I Guess This Means No

Sunday, June 3, 2012

My vote has been negated

If you read my earlier post concerning the recent change of typeface/font by the Dayton Daily News, you would know that I was not happy at all about it.  As a person who possesses a 'critical eye', such a change to a product that I've become very familiar with over the past dozen years or so was a shock to my system--so much so that I drafted my response to it here on the blog and sent Jana Collier an email with a link to my critique.  I didn't get a formal reply to my submission but I found this item related to the change tucked in the bottom corner of page A2 of last Tuesday's DDN

I had hoped that my section-by-section analysis would somehow bring this unique perspective into the discussion and, perhaps, have Ms. Collier rethink her decision to make such a wholesale 'facelift' of Dayton's only daily newspaper.  It appears that Ms. Zurawka's opinion is one that she found favorable to this change and used that correspondence to defend Cox Media Group's unilateral verdict on the need for revamping the outward appearance of their papers under the guise of 'readability'.

I would probably have forgotten about that blurb if it wasn't for today's edition of The New York Times Magazine, part of the Sunday edition of that newspaper.  I normally fish it out of the plastic sleeve first so I can give it to my wife to allow her unfettered access to the various puzzles after I read it.  When I looked at the front cover, this is what I saw:

Today's offering of the weekly magazine was dubbed "the innovation issue" which featured 32 new ways that will change the way we do things in the future.  I never did read the story about the "power shirt" featured on the front because my eyes were immediately affixed to the logo at the top.  Here is what I usually see every week:

Ahhhhh...the traditional Gothic typeface that announces to the reader that THIS is a world-class newspaper.  A symbol of stability in a very unstable industry.  An example of tradition that hasn't changed in over 45 years (in 1967, they took the period after Times away after 116 years with it sitting there and an almost 10-year contentious debate about making such a minor change). 

Apparently, to coincide with this week's innovation theme, the paper asked eight designers to re-imagine the magazine's logo (a slideshow of all the submissions can be found at this link).  Here's a closer look at today's logo, created by the design firm Non-Format:

According to the paper's web site, here is what those particular artists were trying to do:

We were looking to put legibility to the test. By abstracting the gothic script of The New York Times Magazine’s logotype, we reduced it to a seemingly arbitrary collection of geometric shapes. When viewed individually, each letter may be difficult to recognize, but we hope that when gathered together, the letters create a logotype no less familiar than the original. As the brilliant type designer Zuzana Licko once said, “You read best what you read most.
While I can, to a certain degree, see what they were attempting to do, my toes were tightly clenched in abject aversion to this violation of what I consider to be one of the most sacrosanct symbols in all of journalism.  There are even odder and more abstract ones in that slideshow that either incorporate the existing logo in non-traditional ways or ignore it completely.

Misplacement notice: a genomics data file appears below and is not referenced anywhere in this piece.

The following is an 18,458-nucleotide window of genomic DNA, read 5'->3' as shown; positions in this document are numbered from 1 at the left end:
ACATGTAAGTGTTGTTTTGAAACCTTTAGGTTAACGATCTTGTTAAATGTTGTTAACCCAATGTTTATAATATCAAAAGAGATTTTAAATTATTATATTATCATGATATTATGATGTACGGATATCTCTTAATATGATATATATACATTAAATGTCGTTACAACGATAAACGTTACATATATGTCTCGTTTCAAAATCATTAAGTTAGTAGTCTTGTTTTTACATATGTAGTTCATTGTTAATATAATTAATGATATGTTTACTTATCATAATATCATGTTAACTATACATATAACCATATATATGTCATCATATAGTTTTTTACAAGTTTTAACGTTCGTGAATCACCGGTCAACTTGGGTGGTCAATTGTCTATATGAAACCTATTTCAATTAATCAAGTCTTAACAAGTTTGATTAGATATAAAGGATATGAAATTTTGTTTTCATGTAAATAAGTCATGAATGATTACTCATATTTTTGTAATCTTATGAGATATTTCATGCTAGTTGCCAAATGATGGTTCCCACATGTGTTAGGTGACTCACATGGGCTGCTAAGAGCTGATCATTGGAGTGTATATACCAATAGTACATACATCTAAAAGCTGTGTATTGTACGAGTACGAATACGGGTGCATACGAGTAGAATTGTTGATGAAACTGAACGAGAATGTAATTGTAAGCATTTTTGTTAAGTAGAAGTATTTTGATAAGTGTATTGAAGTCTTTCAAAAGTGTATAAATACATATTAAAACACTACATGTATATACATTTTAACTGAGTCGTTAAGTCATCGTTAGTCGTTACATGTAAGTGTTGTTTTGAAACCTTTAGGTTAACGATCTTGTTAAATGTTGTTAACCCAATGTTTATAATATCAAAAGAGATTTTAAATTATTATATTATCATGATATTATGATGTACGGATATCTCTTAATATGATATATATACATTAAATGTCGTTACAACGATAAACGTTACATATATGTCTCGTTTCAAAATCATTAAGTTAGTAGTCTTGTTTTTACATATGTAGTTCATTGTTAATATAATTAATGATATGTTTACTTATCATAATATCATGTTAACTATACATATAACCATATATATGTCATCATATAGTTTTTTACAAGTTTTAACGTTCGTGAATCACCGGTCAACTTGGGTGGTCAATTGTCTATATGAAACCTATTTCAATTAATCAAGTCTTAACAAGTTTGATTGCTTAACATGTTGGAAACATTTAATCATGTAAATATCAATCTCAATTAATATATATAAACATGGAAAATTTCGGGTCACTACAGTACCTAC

While never a business or marketing student, I am well aware of the importance of a logo to convey a subtle (or perhaps a blatant) message to your customers, subscribers, readers or viewers.  I  went through several iterations of journalism-related images before I found one that I felt imparted what I felt was "me" and it adorns the top of this blog.  Although this site's templates are somewhat limiting on creativity, I was able to blend imagery and a typeface into a graphic that reflects my unique professional and chronological background.  While it can be improved upon, I don't think I would throw it out wholesale based solely upon the whims of my readership. 

Just ask Bill Ford how important a company's corporate symbol is

If you don't think that branding or logos aren't important, just ask the Ford Motor Company.  Back in 2006, the automaker used their famous blue oval and the rest of their corporate assets as part of an overall collateral package to secure more than $23 billion in loans to avoid bankruptcy.  That treasured symbol was returned to the company just last month when two of the three major credit reporting agencies upgraded their stock to "investment grade". The Ford family took this news very personally:

"When we pledged the Ford blue oval as part of the loan package, we were not just pledging an asset. We pledged our heritage," Ford Chairman Bill Ford said in a statement. "Getting the Ford blue oval back feels amazing, and it is one of the best days that I can remember."

I can only pray that today was a one-time creative exercise by Hugo Lindgren and his staff and that any materials from it will be sealed inside a wooden crate and stored at an undisclosed government warehouse in perpetuity.  And I also hope that Ms. Collier and the CMG people never find where that box is hidden away so that at least ONE part of the Dayton Daily News might stay the same for the foreseeable future.

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